October 29, 2013

The Art of Language

Learning Begins with Language

When we are young, we learn to speak as an organic consequence of natural human curiosity.  We have an innate desire to understand our world and to commune with and relate to people and nature; and we use language to accomplish this.  

We learn to talk by attaching words to objects and form phrases to express desires and thoughts.  Later we discover the written language through symbols in the alphabet.  Then we discover ways to put the symbols together to form words.... and then sentences.. then proper sentences… then complex sentences.  Eventually we learn to put the sentences together into paragraphs and organized writings that express more detailed thoughts.

Verbal communication is a natural companion of written communication.

To help children continue to learn language skills,  it helps to TALK.  Practice speaking.  Read a book then tell the story together.  This process is fun, and also reflects the natural spiral or curve of learning.  Discover by reading, understand by discussion and reinforce by reiterating the idea of the story later either orally or in writing. 

Value of Good Speaking/Writing Skills
Be sure to incorporate healthy skills into conversation and avoid “lazy talk” lexicons.  These may be popular culture but they are a detriment to, and stifle communication because they can so easily be misunderstood.   Poor use of inflection and inadequate vocabulary limits communication options thereby limiting our ability to understand each other clearly.  It is important to avoid perpetuating poor interpersonal relationships by avoiding pop-culture jargon and using clear and easily understood language instead.

Foreign language to understand our own
Learning a foreign language is a great boon to helping us understand the structure of our own language.  When we translate words, phrases and especially grammar, we reinforce what we know about our linguistic structure.

While it is a 'dead' language,  Latin is of especially great value in understanding our own language When we study the complexity of structure,  tense, and case in Latin, we automatically relate it to our own language and begin to naturally recognize the architecture in everyday use.  Even the simple use or non use of pronouns for example, helps us understand the proper use of pronouns in English.

What's more,  learning to recognize the Latin (and/or Greek) etymology of English words helps to elucidate the meaning of  our language and thus improves our vocabulary, expanding our ability to communicate more clearly... which enhances our relationships overall.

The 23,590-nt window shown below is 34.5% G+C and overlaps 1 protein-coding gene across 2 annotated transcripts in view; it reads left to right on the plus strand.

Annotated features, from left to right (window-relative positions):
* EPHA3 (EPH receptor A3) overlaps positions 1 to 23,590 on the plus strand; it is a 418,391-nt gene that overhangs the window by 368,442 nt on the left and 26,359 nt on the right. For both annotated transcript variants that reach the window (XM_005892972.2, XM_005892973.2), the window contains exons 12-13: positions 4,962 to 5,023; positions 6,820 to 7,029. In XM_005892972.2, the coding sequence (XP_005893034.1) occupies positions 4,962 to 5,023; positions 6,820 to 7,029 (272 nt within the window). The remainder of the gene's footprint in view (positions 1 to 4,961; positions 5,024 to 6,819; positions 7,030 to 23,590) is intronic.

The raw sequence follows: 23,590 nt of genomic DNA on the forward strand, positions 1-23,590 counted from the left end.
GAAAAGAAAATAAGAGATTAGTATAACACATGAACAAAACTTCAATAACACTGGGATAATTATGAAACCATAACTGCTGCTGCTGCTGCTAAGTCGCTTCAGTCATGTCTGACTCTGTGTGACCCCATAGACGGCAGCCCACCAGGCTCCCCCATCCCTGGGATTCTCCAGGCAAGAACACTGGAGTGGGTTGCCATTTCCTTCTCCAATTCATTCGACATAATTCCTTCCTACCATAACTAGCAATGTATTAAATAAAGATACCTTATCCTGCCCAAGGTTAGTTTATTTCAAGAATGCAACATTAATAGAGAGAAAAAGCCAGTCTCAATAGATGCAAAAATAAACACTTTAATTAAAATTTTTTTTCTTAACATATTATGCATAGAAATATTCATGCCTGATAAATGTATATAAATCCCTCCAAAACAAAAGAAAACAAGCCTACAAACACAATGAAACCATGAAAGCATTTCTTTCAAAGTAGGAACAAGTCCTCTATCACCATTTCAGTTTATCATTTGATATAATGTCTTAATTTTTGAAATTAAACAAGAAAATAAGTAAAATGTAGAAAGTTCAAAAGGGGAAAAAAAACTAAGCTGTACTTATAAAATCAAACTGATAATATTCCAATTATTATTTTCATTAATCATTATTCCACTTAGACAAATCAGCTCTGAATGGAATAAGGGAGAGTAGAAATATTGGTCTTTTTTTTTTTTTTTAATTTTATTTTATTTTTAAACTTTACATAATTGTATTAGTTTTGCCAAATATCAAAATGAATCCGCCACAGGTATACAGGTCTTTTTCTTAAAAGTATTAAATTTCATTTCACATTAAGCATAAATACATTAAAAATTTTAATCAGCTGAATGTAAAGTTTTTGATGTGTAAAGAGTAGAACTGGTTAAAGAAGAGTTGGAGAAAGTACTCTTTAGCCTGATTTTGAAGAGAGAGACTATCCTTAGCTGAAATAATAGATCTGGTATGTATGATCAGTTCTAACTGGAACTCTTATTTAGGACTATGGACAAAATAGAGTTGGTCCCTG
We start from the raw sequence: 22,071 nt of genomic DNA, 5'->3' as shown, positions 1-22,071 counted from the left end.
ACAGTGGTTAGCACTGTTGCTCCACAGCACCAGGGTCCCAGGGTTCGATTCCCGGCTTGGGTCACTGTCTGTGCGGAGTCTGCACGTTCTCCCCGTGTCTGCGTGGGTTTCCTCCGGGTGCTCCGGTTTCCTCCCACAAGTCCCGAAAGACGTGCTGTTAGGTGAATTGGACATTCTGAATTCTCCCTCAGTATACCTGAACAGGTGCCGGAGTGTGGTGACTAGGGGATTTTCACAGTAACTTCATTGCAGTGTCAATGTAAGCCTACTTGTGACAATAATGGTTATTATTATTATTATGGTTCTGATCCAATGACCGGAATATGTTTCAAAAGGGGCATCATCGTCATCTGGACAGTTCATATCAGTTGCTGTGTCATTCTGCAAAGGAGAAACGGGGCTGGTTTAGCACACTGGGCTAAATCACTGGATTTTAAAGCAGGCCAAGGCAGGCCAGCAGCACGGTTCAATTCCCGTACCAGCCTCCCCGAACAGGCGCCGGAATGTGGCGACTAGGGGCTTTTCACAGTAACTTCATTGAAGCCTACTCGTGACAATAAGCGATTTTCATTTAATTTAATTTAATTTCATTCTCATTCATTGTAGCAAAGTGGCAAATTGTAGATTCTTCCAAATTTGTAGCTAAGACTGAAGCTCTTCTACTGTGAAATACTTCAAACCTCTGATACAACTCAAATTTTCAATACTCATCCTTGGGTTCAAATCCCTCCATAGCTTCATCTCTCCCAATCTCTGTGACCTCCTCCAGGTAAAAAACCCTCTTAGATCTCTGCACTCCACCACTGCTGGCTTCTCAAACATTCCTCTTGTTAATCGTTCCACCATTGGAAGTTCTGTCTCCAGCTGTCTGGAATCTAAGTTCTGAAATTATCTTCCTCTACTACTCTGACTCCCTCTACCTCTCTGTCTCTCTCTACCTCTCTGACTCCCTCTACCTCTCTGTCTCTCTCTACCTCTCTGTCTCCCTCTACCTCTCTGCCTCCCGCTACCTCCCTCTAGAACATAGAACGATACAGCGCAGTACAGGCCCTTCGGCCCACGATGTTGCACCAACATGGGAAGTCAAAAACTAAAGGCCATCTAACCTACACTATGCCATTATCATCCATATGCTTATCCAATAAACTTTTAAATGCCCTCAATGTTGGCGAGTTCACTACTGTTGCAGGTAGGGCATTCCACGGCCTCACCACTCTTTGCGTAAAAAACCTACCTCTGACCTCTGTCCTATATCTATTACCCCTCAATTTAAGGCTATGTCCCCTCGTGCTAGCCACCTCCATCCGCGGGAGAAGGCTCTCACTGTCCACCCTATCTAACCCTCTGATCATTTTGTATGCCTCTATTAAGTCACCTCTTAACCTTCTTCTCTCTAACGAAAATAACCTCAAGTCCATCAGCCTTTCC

Rather than rely on spell-check, it behooves us to encourage spelling mastery for our children.  The old school way of writing words five times each however, is not useful or of any real benefit in understanding spelling.   By using etymology for spelling rather than memorization, we can learn the formula for how words are structured.  We begin to recognize the phonetic break down of letter combinations.  If we learn to recognize roots, prefixes and suffixes, we can easily hear a word, acknowledge the parts and spell it with ease.  One who understands etymology can hear a complex word they've never heard before and spell it with ease without ever having to memorize it.  This is the difference between simply memorizing symbolic combinations, and understanding the relationship between the symbols.  This is crucial to true intellectual growth and overall personal health; because after all, communication is about relationships (commune and relate)

Imagine two mechanics.  One memorizes the parts of an engine and how they go together.  The other studies combustion and how vehicles are propelled into motion.  If presented with an entirely new and alternative type of motor, the latter is more likely to understand how to fix it while the former might be baffled because it is not in his file of memorization.

Simply put - when we understand what we are doing, there is no need for memorization.

Discover, understand, utilize.  That is the curve.  That is learning.  That is living - free of the limitations of stale and stagnant and empty information.   It is the difference between indoctrination and education and it all begins with understanding the complexity, beauty and value of skillful language arts.

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